You’ve written it, but now it needs a home. How does a submission make the cut? In this series, the editors at Literary Mama offer their thoughts on the process. This month, Creative Nonfiction editors Amanda Jaros, Kate Haas, and Maria Gupta share with readers some insight into the pieces they love and the submissions they seek.
What we’re after in the Creative Nonfiction department are honest, reflective, and universal stories enhanced by the craft techniques of fiction. We love reading your submissions and getting a glimpse inside those stories. To help you along in our submission process and make your stories stand out, we’ve answered a few of the questions we often hear in our department.
Do you pay?
We do not. We wish we could, but like many well-respected, nonprofit literary magazines, Literary Mama is an all-volunteer effort, and at this point in time we cannot pay ourselves or our writers.
How soon do you respond?
We respond to every submission within three months, but in most cases, we respond within a few weeks. If you haven’t heard from us in three months, it’s okay to send a follow-up email, but please don’t contact us before then.
Do you want pitches or completed essays?
No need to pitch; send us your completed essays.
How many submissions do you receive?
We read between 30-50 submissions every month and aim to publish two or three in each issue.
What bugs you the most?
We realize that all magazines and journals have a different process, but it makes our work harder when people don’t follow our submission guidelines, and submissions which don’t follow our guidelines are at a disadvantage from the start. Include a brief introduction in your email, written in a standard font, not something flowery or cursive. Send your work in the body of an email. Don’t send attachments, because we won’t open them.
What topics are you looking for - and which do you see a lot?
We’re not looking for specific topics. We’ve published essays about everything from driving lessons to death, report cards to dance classes. If it’s nonfiction that reads like fiction and its focus is the experience of motherhood, send it along. Surprise us. (However, please do not send essays about your "fur children.") That said, we tend to receive a lot of birth stories. These narratives are naturally very meaningful to the writer, but do not always transcend the individual experience to make a story that will be compelling to a wider audience. The same is often true of the many submissions we get about the diagnosis of a child with special needs. We would love to see more essays about the middle and high school years, or about parenting adult children.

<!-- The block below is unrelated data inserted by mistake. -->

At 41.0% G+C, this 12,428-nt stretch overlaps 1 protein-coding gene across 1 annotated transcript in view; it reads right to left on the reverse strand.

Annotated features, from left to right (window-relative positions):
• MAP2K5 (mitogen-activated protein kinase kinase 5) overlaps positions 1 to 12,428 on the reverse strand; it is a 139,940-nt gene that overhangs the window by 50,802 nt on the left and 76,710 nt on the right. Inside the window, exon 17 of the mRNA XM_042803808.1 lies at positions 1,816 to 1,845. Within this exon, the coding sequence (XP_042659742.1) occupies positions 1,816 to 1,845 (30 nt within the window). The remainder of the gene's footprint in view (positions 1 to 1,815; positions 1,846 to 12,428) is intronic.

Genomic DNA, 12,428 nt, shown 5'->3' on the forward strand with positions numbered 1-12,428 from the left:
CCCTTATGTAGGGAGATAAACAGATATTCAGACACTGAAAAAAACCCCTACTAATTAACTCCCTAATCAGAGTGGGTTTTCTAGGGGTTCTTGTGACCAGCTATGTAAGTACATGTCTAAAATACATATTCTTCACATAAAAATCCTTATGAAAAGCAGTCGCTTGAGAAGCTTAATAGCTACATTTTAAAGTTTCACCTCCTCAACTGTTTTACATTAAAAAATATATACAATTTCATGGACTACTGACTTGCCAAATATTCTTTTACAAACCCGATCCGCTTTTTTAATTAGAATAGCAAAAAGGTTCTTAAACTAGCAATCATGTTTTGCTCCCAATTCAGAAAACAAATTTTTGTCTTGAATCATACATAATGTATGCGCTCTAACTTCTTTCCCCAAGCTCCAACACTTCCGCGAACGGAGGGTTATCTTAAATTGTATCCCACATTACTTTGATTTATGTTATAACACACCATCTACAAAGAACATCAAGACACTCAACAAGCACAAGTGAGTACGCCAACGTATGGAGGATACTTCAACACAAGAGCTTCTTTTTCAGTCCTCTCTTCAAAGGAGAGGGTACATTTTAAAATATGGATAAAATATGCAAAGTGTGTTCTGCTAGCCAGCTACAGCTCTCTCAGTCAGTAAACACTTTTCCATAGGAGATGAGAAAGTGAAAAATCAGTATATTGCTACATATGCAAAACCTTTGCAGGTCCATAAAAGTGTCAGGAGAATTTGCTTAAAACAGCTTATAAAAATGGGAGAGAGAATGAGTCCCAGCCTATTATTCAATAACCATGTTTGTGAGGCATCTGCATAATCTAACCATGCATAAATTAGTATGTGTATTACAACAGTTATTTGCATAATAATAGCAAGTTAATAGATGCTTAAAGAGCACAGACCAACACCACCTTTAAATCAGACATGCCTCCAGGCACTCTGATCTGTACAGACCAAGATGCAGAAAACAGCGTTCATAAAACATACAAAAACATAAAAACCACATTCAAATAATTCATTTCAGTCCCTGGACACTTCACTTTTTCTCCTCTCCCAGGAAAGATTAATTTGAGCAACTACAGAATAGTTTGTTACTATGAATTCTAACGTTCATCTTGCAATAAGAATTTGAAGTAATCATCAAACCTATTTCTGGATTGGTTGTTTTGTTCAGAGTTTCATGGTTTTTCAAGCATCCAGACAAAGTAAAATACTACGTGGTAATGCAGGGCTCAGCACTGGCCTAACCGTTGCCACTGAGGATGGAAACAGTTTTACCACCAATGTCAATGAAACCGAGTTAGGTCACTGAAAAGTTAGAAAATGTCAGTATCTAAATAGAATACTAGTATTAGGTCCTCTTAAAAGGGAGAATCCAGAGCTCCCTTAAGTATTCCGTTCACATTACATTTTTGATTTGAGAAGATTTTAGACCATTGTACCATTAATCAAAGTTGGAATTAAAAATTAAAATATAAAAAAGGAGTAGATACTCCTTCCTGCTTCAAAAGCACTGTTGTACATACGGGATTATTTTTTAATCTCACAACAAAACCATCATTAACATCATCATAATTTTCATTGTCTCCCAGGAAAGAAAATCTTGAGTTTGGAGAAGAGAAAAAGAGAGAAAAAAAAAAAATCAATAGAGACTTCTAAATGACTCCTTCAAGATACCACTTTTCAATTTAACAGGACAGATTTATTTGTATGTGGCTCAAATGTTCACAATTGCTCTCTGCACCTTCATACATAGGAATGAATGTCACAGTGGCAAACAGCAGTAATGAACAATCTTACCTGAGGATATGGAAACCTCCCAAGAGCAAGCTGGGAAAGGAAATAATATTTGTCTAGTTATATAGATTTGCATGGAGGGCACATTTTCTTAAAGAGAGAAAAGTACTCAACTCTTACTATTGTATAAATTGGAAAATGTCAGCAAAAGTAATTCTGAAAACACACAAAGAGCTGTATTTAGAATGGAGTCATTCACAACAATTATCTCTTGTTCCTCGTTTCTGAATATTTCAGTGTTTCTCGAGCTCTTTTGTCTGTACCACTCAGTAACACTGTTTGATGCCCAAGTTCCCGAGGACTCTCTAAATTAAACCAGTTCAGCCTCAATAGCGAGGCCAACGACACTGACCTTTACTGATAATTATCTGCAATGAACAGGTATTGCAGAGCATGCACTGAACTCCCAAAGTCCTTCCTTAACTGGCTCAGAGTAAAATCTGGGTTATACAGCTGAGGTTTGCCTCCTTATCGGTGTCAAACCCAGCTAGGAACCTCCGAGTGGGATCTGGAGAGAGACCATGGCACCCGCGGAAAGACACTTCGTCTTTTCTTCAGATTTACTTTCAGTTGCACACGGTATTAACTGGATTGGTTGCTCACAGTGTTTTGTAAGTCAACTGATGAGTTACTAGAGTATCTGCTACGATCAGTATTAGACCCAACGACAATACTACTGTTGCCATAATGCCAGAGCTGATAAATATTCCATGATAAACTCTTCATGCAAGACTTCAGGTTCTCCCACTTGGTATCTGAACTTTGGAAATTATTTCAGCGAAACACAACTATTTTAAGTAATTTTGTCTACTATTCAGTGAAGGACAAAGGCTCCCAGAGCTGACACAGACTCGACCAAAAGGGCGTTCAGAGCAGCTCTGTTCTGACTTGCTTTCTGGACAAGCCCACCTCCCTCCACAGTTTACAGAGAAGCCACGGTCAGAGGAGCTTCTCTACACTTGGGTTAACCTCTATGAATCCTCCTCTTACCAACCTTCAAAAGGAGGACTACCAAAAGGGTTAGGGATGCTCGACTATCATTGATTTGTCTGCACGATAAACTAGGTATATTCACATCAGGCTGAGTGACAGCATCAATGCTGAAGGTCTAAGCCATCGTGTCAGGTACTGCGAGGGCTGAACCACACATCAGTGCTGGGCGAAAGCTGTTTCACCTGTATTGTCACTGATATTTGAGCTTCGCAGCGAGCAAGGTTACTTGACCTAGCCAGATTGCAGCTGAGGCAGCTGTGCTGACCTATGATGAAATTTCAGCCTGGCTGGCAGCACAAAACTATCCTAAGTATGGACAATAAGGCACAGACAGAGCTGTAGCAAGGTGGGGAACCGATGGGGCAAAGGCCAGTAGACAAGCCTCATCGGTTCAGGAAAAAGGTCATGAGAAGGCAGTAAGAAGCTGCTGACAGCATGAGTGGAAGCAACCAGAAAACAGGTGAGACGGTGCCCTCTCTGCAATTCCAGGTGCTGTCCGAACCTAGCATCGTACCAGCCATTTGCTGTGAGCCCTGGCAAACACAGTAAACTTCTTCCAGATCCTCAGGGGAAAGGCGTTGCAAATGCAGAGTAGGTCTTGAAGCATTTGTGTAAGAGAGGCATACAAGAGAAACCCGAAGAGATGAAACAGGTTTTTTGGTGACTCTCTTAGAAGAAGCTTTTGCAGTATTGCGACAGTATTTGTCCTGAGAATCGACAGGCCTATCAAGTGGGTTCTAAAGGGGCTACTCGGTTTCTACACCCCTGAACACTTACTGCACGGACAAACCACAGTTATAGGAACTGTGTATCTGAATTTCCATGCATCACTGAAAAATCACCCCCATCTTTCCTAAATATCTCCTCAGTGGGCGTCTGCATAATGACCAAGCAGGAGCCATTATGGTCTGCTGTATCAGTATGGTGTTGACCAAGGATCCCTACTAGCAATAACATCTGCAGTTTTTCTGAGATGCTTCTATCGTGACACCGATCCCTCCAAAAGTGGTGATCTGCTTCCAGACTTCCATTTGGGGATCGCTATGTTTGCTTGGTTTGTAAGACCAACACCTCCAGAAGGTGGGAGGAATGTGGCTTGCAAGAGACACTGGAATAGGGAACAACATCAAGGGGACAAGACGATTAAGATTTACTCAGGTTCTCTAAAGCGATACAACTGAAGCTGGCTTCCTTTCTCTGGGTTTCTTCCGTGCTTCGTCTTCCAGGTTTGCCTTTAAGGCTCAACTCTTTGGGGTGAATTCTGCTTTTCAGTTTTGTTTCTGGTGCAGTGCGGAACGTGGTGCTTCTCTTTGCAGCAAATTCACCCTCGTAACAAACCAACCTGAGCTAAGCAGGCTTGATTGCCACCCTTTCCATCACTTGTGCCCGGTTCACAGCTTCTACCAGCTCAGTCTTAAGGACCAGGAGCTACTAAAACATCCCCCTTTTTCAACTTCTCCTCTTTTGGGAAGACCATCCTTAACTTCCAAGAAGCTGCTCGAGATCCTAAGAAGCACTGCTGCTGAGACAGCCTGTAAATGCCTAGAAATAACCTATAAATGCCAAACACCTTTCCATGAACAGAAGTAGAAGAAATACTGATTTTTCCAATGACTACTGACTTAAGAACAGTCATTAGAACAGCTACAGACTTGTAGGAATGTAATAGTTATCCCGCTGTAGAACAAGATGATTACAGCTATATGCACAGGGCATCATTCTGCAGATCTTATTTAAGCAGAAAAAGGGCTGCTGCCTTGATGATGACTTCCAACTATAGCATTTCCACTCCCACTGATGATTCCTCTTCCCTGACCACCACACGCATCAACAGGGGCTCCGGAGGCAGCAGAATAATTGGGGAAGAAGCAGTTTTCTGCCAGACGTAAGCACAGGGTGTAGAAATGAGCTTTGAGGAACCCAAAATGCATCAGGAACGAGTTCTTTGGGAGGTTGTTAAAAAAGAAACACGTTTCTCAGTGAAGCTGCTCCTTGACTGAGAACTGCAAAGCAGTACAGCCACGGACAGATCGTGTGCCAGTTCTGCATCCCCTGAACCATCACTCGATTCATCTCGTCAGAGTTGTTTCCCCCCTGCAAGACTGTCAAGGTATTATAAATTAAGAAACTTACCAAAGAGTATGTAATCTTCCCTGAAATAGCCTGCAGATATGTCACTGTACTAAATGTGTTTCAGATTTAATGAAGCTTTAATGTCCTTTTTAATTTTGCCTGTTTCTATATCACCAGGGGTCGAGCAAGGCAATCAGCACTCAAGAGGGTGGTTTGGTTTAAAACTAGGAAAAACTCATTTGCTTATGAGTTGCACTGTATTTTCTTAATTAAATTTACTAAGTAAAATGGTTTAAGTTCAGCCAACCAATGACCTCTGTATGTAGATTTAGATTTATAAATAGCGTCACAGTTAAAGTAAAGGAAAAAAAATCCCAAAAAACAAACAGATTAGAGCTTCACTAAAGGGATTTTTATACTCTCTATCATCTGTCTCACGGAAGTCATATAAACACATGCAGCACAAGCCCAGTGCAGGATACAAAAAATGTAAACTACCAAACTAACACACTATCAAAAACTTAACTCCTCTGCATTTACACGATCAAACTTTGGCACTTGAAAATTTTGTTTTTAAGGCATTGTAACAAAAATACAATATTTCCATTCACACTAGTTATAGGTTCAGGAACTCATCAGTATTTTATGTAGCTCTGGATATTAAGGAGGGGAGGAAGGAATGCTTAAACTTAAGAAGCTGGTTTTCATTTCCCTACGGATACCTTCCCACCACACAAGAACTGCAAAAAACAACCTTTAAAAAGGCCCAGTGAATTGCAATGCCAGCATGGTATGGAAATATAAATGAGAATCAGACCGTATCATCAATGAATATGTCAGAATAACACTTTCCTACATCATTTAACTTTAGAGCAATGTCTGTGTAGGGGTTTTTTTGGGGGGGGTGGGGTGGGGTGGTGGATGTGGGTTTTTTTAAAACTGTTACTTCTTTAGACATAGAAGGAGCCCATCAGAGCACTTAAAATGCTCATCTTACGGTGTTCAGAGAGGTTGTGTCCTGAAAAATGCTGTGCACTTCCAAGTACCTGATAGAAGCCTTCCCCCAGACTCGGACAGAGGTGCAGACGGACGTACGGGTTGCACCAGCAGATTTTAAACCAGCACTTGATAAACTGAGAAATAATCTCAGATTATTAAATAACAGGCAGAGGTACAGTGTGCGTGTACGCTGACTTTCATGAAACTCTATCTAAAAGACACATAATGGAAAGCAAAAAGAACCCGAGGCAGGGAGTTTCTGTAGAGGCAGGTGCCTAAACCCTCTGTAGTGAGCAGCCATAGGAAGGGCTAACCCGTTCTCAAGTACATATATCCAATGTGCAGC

What makes a good Literary Mama CNF piece?
We’re all hardwired to like stories, and we’re looking for stories that speak to our collective, universal experience of motherhood. We want to feel the writer's own emotional reactions when we’re reading CNF pieces, like in this piece about a terminally ill child "The Carry Home." Yet, a good story doesn’t necessarily require a hugely dramatic incident as its impetus. The kernel of a terrific narrative can spring from something quite mundane: an uneasy feeling at the grocery store, a routine blood draw, the acknowledgment that your pediatrician is kind of hot. However, it’s not enough to simply reflect on a situation. We want stories that draw us in with colorful and evocative descriptions of scene and situation, like this piece about a family taking a walk in the sweltering desert heat. We look for stories with pertinent dialogue, and strong characters, ones that draw readers in, where something happens, and where the writer arrives at some moment of insight, like in "Flirting With Wilderness" .
All essays published in Literary Mama meet our high standards for literary excellence. We highly encourage readers to read through our creative nonfiction archives to get a feel for what we publish. Thank you for considering Literary Mama as a home for your work, and we look forward to reading your stories!